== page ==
What does it mean to make a difference? Does it have to mean that you have to be the president of a nonprofit, hosting lavish donor parties and presenting oversized checks to people? Or does it mean focusing on one community, a group of people or one life at a time?
Making a difference first starts by taking action for a cause that matters to you. For 16-year-old Hunter Gandee of southern Michigan, that means doing something to help his 9-year-old brother, Braden.
Hunter Gandee, 15, carries brother Braden, 8, on his back in 2015 to raise awareness for cerebral palsy. (Gandee Family, Cerebral Palsy Swagger)
Braden was born with cerebral palsy, a condition that affects speech, motor skills and, in Braden’s case, mobility.
“My brother means more than I can really tell you in words,” Hunter told me over the phone. “He may be my little brother, but I look up to him.”
It all started three years ago when then 14-year-old Hunter hosted a wristband sale at school during Cerebral Palsy Awareness Month to help raise money and visibility of his brother’s condition. He’d hoped others might better understand what CP is, and potentially that someone might figure out a new way to make his brother’s life easier, whether that be through mobility devices or finding a cure.
But he wasn’t going to stop there. Instead, after a dream his mother had shared about Hunter walking with Braden piggyback style, he kicked it up a notch and thought it would be a worthwhile idea to stage a walk for CP awareness. With the support of his family, Hunter launched a social media campaign called Cerebral Palsy Swagger, on Facebook, Twitter, Instagram and an official blog.
The name would also represent the walk.
“We were looking for new ways to spread awareness,” Hunter said.
But this was no ordinary walk. It had a twist. Hunter charted a course from his then-middle school in Temperance to the University of Michigan in Ann Arbor, some 40 miles away. Oh, and Hunter was going to carry Braden on his back the entire time. No big deal.
“... he’s a third of my weight,” Hunter told me at the time.
Initially, those around Hunter thought he was crazy for wanting to make the trek. But on walk day, not only did friends and family show up, but people he didn’t even know arrived to walk alongside them to show their support. The Facebook page dedicated to the walk swelled to a number of supporters about a thousand shy of the entire population of Hunter’s hometown.
Through heat, rain and rugged conditions, Hunter carried Braden, harnessed in a sling, the entire way. But at one point, the journey became so uncomfortable for the younger of the two, they considered packing it in early.
Hunter Gandee, (second from left) was awarded High School Athlete of the Month and Year in 2015 for his efforts to raise awareness for brother Braden's (center front) cerebral palsy condition. (Gandee Family, Cerebral Palsy Swagger)
“[Braden] had pretty bad chafing problems,” Hunter said. “I called one of my friends over the phone and he prayed with us.”
That prayer mixed with the presence of Braden’s therapist and another physical therapist they knew, suggested modifications to the sling which put the two back on track comfortably.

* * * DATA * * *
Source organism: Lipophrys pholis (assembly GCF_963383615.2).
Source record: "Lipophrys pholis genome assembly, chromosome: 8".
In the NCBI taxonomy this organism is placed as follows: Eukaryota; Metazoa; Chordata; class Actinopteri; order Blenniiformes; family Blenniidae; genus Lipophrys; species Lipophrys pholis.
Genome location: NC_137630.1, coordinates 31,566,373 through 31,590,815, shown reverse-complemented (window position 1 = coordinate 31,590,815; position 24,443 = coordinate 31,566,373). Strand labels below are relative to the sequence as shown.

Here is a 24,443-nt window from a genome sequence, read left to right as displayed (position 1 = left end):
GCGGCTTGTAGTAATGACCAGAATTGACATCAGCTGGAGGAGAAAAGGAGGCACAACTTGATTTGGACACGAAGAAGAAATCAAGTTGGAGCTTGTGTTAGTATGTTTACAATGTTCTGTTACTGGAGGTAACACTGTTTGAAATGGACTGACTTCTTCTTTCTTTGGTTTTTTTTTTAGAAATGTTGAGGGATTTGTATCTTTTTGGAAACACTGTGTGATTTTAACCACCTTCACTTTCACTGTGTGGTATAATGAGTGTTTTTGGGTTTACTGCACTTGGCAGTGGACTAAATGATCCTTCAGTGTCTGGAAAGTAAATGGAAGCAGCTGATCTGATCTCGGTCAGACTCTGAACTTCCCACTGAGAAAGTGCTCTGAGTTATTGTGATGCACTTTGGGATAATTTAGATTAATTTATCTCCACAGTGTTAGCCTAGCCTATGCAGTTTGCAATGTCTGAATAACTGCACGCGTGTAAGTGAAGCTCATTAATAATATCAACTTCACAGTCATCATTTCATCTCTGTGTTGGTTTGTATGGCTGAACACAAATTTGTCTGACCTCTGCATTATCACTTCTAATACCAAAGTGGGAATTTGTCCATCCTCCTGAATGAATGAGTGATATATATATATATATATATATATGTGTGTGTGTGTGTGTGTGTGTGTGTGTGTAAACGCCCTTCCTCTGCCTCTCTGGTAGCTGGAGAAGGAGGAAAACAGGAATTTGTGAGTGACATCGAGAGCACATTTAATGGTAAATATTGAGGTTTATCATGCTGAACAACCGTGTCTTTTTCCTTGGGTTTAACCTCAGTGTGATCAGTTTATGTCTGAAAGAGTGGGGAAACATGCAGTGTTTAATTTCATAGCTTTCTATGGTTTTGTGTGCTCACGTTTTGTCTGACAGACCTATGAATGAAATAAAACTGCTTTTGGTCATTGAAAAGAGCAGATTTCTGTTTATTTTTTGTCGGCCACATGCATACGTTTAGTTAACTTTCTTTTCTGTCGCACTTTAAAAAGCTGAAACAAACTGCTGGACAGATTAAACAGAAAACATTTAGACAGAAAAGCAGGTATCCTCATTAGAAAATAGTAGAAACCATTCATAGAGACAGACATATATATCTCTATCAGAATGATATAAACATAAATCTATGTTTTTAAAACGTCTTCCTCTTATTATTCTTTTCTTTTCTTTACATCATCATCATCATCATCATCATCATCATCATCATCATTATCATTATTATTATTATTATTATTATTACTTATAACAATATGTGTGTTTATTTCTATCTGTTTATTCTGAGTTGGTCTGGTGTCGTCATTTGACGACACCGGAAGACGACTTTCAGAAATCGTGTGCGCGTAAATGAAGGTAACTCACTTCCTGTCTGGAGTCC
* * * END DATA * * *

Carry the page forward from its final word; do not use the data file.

By the end of the walk, there was a hero’s welcome for them both. The crowds cheered, the media swarmed and Hunter smiled wide.
He had done what he had set out to do. He had spread the awareness he had hoped to spread. But what surprised everyone involved was how this simple story took on a life of its own and went viral. From as far away as the UK’s Daily Mail to as grand as “NBC Nightly News,” to as cool as ESPN, Hunter and Braden were everywhere. The tale of brotherly love shot all over the world, was being shared rapidly online and had become the feel-good story of the moment.
“We didn’t expect this to get this big. But we’re really thankful our story has spread this much,” Hunter said in awe.
Seeing how their walk inspired others, the two planned another journey in 2015 to even more fanfare, raising further awareness. They walked nearly 60 miles and were able to raise over $200,000 for Cerebral Palsy research and for a new handicapped accessible playground to be installed at Braden’s school.
Braden Gandee, 7, rides on his brother Hunter's, 14, shoulders as they close in on the final miles to the University of Michigan Bahna Wrestler Center on Sunday, June 8, 2014. (CHRIS ASADIAN, ANN ARBOR NEWS)
The two continue to be recognized all over the country as ambassadors of the CP condition that affects over half a million individuals nationally. Which is why it makes sense that Hunter and Braden have announced that their final CP Swagger walk will be their biggest one yet with an estimated 111 miles from their hometown to the state capitol in Lansing, Michigan later this month.
Upon listening to a playback of my original conversation with Hunter, I couldn’t help but be moved by his selfless language and overwhelming wisdom when he told me, “One person is all it takes to spread joy and happiness. We showed people that there are good things out there — that you can make a difference. I’m just a 14-year-old boy. If I can make a difference, we all can.”
For more information on Cerebral Palsy Swagger, click here.
Wade Heath is a speaker, commentator and founder of the Do Good. Be Great. millennial movement. For booking contact: Events@WadeHeath.com.
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